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Green space, public participation, energy efficiency, carbon reduction, public transportation, improved governance... in bits and pieces, city governments are taking on the multifaceted challenges of becoming sustainable. But what do these mean in practice, and who's doing it well? With the possible exception of Curitiba, Brazil, no single city has succeeded in adopting all the different policy areas often subsumed under the term "sustainable cities."

Given the novelty of the concept and the inevitable need for any elected mayor to make policy choices, that is to be expected. How could a city government simultaneously tackle such ambitious areas as reducing carbon emissions, improving city governance and efficiency, reducing traffic congestion, and upgrading public transportation--not to mention expanding green space, increasing protection from natural disasters, improving security, and many of the other things often lumped into "sustainable cities" by advocates and citizens--in just a few years?

Explore how cities are handling these challenges by clicking the topic boxes in the illustration below.

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governance

governance

Nashville, U.S.: To facilitate the permit process for business, construction and homeowners, the metro government has created one-stop-shop offices and an online platform that contain 87% of the necessary permit forms and procedures in one office complex and on a single website.

Montevideo, Uruguay: The majority of national governments in the region have adopted freedom of information laws. The city of Montevideo, though, has gone one step further by creating an open government data portal and platform that formats the information to make it more user- and Internet-friendly.

Santiago, Chile: According to 2012 public opinion surveys, Santiago has the highest levels of citizen trust in local government across 18 countries.4

water

water management

governance

Mexico City, Mexico: To ensure water security, the city created the Isla Urbana project to harvest rainwater in medium- and low-income areas. By 2010, the project had installed 110 units collecting more than 4,165,000 liters of water.

Grenada: The country is implementing a ground breaking flood mitigation project to assist residents and owners of businesses located in the lower reaches of Grenada's St. Mark's River. The program includes water dredging, slope protection and reconstruction, and waterfront construction, and is expected to be completed this year.

Cuenca, Ecuador: In 2009, an international association of water engineers rated the city's drinking water the best in Latin America, reporting that it was better than 90% of municipal water in the U.S. As a result, 9.5% of Cuenca households use bottled water, while the national average is 30.21%.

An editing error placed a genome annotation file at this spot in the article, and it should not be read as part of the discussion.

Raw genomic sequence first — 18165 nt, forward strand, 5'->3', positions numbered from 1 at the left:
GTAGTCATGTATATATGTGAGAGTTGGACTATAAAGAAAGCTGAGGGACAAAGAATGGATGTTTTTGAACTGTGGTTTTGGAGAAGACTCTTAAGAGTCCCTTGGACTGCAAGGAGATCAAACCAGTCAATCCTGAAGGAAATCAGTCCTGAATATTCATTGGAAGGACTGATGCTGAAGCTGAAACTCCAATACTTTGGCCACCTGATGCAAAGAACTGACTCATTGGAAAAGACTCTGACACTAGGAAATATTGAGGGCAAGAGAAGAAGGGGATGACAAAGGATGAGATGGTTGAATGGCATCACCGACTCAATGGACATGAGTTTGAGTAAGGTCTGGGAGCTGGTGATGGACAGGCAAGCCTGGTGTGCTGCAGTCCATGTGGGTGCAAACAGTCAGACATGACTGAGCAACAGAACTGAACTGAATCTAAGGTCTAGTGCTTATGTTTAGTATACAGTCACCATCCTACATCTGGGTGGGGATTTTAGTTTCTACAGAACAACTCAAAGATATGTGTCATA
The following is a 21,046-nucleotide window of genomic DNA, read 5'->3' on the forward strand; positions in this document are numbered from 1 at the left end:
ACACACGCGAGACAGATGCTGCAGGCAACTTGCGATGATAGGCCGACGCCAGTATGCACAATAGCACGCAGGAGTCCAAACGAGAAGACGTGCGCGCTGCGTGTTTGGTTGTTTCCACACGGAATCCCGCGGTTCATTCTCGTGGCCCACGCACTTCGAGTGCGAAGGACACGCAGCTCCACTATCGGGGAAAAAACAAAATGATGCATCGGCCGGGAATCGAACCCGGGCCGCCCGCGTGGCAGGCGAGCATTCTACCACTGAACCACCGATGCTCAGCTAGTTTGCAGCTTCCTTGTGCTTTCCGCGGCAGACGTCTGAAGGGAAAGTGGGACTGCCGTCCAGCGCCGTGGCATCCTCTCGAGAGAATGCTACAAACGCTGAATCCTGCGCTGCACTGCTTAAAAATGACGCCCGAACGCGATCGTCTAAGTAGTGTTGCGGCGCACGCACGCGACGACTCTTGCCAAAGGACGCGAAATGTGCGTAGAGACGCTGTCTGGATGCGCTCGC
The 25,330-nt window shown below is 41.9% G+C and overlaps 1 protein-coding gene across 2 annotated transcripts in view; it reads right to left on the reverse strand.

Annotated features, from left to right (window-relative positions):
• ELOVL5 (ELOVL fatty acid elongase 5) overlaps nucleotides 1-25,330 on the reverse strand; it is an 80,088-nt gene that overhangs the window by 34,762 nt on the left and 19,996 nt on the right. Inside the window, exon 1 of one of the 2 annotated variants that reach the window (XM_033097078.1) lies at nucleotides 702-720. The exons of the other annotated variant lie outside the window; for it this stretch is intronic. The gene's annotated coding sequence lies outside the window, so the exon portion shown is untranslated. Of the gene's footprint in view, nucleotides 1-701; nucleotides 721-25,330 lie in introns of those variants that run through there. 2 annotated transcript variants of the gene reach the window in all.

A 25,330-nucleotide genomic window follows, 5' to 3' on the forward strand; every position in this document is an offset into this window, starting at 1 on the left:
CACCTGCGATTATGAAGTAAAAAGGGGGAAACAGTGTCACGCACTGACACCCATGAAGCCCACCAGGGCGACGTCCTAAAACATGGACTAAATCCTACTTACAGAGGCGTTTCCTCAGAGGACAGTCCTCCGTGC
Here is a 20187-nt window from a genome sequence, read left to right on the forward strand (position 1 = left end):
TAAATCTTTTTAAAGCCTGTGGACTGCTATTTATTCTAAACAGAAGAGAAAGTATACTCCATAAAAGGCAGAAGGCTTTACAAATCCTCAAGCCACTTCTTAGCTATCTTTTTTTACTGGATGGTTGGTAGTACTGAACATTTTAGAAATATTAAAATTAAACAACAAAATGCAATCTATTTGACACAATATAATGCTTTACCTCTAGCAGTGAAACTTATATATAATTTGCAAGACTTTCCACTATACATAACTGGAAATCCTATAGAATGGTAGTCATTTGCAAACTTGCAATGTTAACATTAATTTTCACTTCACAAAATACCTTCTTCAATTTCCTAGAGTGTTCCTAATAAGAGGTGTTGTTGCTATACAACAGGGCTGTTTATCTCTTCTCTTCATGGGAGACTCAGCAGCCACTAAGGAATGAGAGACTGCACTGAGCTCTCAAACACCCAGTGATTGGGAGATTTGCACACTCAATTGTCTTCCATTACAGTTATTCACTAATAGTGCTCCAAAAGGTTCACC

transportation

transportation

governance

Bogota, Colombia: The city's heralded TransMilenio bus system has shortened commuting time for its riders by 32%, lowered traffic fatalities by 89% and reduced carbon emissions by 300,000 tons annually.

Buenos Aires, Argentina: Plans to expand the city's network of bike paths by the end of 2013 will give this Argentine capital the densest network of cycling infrastructure in the region, with hopes to have 5% of commuters taking their bikes to and from work and school.

Curitiba, Brazil: The first and most famous of the region's bus rapid transit (BRT) systems, Curitiba's Rede Integrada de Transporte (Integrated Transport Network) has increased bus transit by 400% in 20 years.

citizen

citizen engagement

governance

Toronto, Canada: Since 2001, the public housing authority has set aside $9 million a year for tenants to discuss and allocate for local infrastructure and building upgrades.

Rosario, Argentina: The city allows neighborhood assemblies to develop proposals to spend $8 million of the city budget on capital projects and services. The overall environment of citizen engagement is helped by a local NGO, Njambre, that supports market-based initiatives to address social needs and the Red Argentina de Municipios Frente al Cambio Climatico (Network of Argentine Municipalities Facing Climate Change).

Belo Horizonte, Brazil: The Nossa Belo Horizonte association and the AVINA Foundation created a participatory process with the city to develop a multi-year plan.

La Paz, Bolivia: According to 2012 public opinion surveys, this capital city has the highest rate of citizen participation in community improvement committees and associations.1

waste

waste management & recycling

governance

Mexico City, Mexico: To ensure water security, the city created the Isla Urbana project to harvest rainwater in medium- and low-income areas. By 2010, the project had installed 110 units collecting more than 4,165,000 liters of water.

Grenada: The country is implementing a ground breaking flood mitigation project to assist residents and owners of businesses located in the lower reaches of Grenada's St. Mark's River. The program includes water dredging, slope protection and reconstruction, and waterfront construction, and is expected to be completed this year.

Cuenca, Ecuador: In 2009, an international association of water engineers rated the city's drinking water the best in Latin America, reporting that it was better than 90% of municipal water in the U.S. As a result, 9.5% of Cuenca households use bottled water, while the national average is 30.21%.

energy

energy efficiency

governance

Belo Horizonte, Brazil: The city's Mineirao soccer stadium, built in the 1965, has been equipped with a solar-powered roof in preparation for the 2014 FIFA World Cup. The 1.4MW solar unit will feed energy directly into the grid, rather than being used only for the stadium.